Letters to the Editor

Parade seats; Too many ads; Middle class; Veterans Day

The 2015 XTO Energy Parade of Lights is Sunday.
The 2015 XTO Energy Parade of Lights is Sunday. Star Telegram

Parade seats

The Parade of Lights is Sunday evening, and again the entire parade route is lined with seats for sale.

I know they say that there are plenty of seats along the route — all behind the paid seating. That’s certainly not the best view for my grandchildren!

The Macy’s Thanksgiving Day Parade in New York has only a few bleachers and grandstands near Macy’s for its employees.

The Tournament of Roses parade in Pasadena, Calif., on New Year’s Day has a small number of paid seats and most of the parade route is first-come, first-served.

At my age, I have long experience with parades in cities across the country, and I’ve never had to pay for seats.

I know that someone is making money on this bad idea. But is there any chance that we can reduce the excessive amount of paid seating next year?

It might show some Christmas spirit!

Paul Cole, Fort Worth

Too many ads

The other night I was in the mood to watch a good football game. I tuned in to the Oklahoma-Baylor match-up.

The game turned out to be secondary to the real reason for the broadcast — to sell stuff.

I’ve never seen so many ads in such a short time. At every break in the game, or opportunity, here come the ads.

It was mind-numbing. After a while you lose track of the game, the score and who’s playing.

Shame on TV networks that sell something every possible moment. Surely there’s a better way.

Jerry Everett, Arlington

Middle class

Presidential hopefuls are promising to make the middle class great again, as it used to be.

The Democrats think the decline of labor unions can be reversed and that the floor sweeper in a steel mill or car plant could then send kids to college with a little overtime, which I’ve personally witnessed in my lifetime.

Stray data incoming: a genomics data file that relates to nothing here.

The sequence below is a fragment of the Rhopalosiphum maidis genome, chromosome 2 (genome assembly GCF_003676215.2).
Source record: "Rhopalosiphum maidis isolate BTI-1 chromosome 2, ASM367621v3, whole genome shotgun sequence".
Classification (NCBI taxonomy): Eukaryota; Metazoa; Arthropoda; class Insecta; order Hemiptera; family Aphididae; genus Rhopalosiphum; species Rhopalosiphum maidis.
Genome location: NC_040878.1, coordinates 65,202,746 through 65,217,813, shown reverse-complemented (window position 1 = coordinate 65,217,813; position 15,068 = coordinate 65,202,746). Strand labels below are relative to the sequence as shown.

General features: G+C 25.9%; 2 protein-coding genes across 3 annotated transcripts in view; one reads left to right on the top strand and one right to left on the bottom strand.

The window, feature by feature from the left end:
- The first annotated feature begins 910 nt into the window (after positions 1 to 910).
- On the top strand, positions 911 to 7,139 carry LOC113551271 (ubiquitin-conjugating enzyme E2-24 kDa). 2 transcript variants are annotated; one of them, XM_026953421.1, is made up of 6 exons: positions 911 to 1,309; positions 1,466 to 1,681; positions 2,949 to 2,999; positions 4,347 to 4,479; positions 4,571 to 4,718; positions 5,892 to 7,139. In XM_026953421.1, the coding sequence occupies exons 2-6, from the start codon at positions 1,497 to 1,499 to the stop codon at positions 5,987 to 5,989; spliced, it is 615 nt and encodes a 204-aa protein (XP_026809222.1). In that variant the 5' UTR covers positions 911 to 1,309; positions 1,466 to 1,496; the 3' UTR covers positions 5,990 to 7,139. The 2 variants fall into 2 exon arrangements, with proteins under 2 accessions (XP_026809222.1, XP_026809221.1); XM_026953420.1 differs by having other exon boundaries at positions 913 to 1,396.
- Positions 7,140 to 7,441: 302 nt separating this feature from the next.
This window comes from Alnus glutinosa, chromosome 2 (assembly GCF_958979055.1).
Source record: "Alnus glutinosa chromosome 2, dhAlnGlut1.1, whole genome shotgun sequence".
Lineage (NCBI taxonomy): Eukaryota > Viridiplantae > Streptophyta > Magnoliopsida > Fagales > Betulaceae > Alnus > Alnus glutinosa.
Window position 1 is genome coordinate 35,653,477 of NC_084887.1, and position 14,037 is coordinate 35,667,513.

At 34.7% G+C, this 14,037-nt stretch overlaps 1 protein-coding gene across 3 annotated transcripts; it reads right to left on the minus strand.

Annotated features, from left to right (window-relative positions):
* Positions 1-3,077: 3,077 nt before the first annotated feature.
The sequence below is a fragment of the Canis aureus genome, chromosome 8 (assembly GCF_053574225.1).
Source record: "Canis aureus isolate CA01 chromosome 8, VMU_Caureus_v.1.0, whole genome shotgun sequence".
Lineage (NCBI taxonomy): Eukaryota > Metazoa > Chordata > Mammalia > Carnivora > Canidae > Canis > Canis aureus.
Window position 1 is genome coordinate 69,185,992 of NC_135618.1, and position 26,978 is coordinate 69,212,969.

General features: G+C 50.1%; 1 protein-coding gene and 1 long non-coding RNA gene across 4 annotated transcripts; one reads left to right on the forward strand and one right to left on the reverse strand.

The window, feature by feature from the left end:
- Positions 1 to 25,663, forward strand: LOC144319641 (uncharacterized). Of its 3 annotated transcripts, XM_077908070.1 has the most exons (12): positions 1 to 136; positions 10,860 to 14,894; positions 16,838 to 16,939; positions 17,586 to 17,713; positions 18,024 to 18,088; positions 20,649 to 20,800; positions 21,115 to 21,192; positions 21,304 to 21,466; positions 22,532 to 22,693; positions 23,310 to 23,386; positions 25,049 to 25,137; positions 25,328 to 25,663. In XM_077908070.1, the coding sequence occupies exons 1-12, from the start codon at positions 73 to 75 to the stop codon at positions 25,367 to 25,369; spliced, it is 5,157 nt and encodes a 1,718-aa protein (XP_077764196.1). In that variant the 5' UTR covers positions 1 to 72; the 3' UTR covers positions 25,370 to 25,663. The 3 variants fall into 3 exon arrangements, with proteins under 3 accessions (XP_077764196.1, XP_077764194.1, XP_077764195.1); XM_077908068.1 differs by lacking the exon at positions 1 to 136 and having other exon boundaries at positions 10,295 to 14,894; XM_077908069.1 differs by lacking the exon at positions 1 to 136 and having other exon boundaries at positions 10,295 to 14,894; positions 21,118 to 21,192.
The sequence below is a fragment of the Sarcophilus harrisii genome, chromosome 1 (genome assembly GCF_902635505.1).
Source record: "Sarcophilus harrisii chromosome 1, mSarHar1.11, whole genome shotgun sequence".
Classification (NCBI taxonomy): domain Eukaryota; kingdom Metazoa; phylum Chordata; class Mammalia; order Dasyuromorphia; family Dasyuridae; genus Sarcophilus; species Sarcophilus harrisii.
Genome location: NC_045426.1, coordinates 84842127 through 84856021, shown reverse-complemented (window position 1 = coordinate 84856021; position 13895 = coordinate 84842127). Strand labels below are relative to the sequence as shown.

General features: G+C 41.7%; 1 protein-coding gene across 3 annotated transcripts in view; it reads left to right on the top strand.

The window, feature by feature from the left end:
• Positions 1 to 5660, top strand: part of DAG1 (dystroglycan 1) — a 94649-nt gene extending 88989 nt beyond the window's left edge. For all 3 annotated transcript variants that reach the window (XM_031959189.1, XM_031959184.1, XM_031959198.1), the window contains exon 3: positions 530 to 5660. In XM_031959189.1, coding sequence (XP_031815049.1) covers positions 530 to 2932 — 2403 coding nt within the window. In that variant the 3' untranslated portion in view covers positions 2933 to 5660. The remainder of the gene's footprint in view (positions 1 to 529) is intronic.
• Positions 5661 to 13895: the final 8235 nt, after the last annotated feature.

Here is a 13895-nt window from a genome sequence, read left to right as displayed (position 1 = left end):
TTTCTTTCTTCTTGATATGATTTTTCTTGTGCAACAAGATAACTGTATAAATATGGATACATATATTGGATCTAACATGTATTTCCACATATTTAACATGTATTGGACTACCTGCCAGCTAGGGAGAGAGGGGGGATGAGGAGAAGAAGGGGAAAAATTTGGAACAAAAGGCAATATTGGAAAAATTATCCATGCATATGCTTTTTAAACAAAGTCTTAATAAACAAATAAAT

The difference then, when baby boomers were kids, is that factories, bridges, railways and ports on two continents were blown up. After World War II, the U.S. was the only game in town.

We could charge anything for everything, and others had to pay it.

That’s no longer the case. We now have stiff competition from all over the world, and they don’t have an Environmental Protection Agency, Occupational Safety and Health Administration or even child labor laws. And there’s more, a lot more, to list.

I’m not saying to get rid of those things.

I’m saying good luck with competing with all of that in a global market, where container ships are too large to go through the Panama Canal and they are full when they’re coming this way.

Timothy Marron,


Veterans Day

Terry Evans’ Veterans Day story about Dale Robinson at Pearl Harbor stated that the Japanese attack added Robinson to the ranks of the millions honored every Nov. 11.

Veterans Day honors the service of all veterans, whether they served in wartime or not.

Eugene Chandler,